Access to Jagungal in Spring
Armed with snowshoes and some warm gear we set our eyes on the summit of Mt Jagungal, or the big J. Covered in snow this time of the year it proved to be quite the adventure even before we put our packs on.
One of the big attractions of Jagungal is just how remote it is (well compared to many other walks and peaks). Access is long in any direction and made even more difficult in winter when the road from Khancoban to Cabramurra is closed and along with it a bunch of access points like Round Mountain and the track to Wheelers hut. This left two options for access either the East from Nimmo Plain or the west from Everard's Flat Fire Trail and through Pretty Plain hut.
Pressed for time we wanted to give the summit our best shot so we decided to access the area from Nimmo Plain on the East side. This is the closest to the big J, but still left us with one big question. How far up Nimmo Road (also known as Cesjacks Road) towards the park boundary and Cesjacks hut would we be able to get?
Snow levels could affect our start point as much as 10km. Also we would need to contend with a possible muddy road that is 4wd access only and swollen spring rivers and creeks with a pretend 4WD (a Subaru Forester). We would have to cross the bulls peaks river twice and the Gungarlin once (there is a small bridge over this).
Noted on some cross country ski forums the access could be quite difficult with all sorts of reports coming from 2wd cars making it in through to restrictions on access when wet. There also were some questions about legally using this road to access the park boundary through private property. It seems some of the local owners have had problems with some four wheel drivers tearing up the road when wet and so have put up strict signs. The best I could find out was that we were allowed to use the road as it's a public right of way. We also wanted to make sure that we respected the land owners and didn't damage the road so as to keep this access point open to bushwalker and skiers in the future.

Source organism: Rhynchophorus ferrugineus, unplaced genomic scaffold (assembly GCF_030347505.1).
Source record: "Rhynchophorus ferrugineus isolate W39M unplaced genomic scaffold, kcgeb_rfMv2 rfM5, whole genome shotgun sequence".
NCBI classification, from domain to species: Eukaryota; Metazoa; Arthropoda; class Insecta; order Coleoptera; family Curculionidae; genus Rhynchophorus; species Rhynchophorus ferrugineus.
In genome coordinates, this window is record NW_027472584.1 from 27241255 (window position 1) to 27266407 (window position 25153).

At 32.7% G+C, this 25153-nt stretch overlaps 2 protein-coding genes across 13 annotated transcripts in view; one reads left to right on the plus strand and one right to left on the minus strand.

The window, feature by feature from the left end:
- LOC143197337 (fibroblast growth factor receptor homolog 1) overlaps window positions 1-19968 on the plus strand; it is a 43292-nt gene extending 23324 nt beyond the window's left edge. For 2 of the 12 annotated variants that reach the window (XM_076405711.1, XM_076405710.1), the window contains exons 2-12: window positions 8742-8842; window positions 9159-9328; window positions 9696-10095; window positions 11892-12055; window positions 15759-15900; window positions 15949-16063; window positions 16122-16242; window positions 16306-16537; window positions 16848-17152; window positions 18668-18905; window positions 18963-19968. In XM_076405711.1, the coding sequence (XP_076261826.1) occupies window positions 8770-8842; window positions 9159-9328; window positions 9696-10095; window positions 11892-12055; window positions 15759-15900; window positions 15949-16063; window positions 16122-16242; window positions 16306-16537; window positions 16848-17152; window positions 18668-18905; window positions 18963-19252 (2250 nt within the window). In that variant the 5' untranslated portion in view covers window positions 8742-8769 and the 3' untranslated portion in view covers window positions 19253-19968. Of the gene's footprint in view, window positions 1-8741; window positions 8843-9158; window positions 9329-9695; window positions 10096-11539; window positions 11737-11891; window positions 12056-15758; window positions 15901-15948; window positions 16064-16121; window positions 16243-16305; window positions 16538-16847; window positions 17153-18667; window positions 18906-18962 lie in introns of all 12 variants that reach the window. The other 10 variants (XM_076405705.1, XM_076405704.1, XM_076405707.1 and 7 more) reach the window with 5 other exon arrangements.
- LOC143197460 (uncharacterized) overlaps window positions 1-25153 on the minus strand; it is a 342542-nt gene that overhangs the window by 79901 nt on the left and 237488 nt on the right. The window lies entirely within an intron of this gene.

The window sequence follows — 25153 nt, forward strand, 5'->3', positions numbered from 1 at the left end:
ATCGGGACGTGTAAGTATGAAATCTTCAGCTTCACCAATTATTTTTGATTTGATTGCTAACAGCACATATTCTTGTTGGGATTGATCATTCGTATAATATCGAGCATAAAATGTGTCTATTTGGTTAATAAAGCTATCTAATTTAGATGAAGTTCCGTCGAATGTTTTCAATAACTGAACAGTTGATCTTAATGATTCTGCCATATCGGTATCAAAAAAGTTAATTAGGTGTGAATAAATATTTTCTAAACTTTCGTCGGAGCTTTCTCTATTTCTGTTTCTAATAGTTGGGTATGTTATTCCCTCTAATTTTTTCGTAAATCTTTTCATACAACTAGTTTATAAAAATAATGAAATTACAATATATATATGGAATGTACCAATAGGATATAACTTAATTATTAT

Driving in late at night and we found the bridge over the Gungarlin and proceeded towards Cesjacks hut. When we came across the first river crossing I stripped down and waded the river, it was about knee deep. Wishing I had my Land Rover Defender instead of the Subaru Forester I slipped it into low range and drove across with a little too big of a bow wave - ok so it went up the wind screen. Hey, I'm used to slightly bigger four wheel drives with square fronts! Excited we keep driving up the track to see how far we could get when we came across the second crossing. This one was a lot wider and so still in my undies I waded this one. It was above my knees. Sense probably should can cut in here, but it didn't. Just how much could the forester swim? My biggest worry was the car floating enough to loose traction. With 3 6 foot guys and their packs loaded with winter camping toys we had the ballast we needed to get across. We hit the river a bit slower than last time, but the low range in the Forrester isn't so low and I didn't want to stall it with the water more than half way up the doors. I lost sight as the headlights went under water and had a complete loose of senses. Were we still moving? Shane yelled to go left and I saw the grass from the far bank quickly approaching me and swung around just in time to miss the star picket. Safely across we all breathed a sense of releif and let the water drain from the car. It needed a fresh water bath.
On our way back we made a makeshift tarp out of our gaiters to help keep the water out of the engine bay - seems to work a treat.
The track proved to be easy until we hit a deep snow drift which we couldn't get through now matter how many times we tried to. This would be our camp for the night. We were close to the park boundary below the final steep section of track which we found out the next day had a lot more snow and a large fallen tree across it.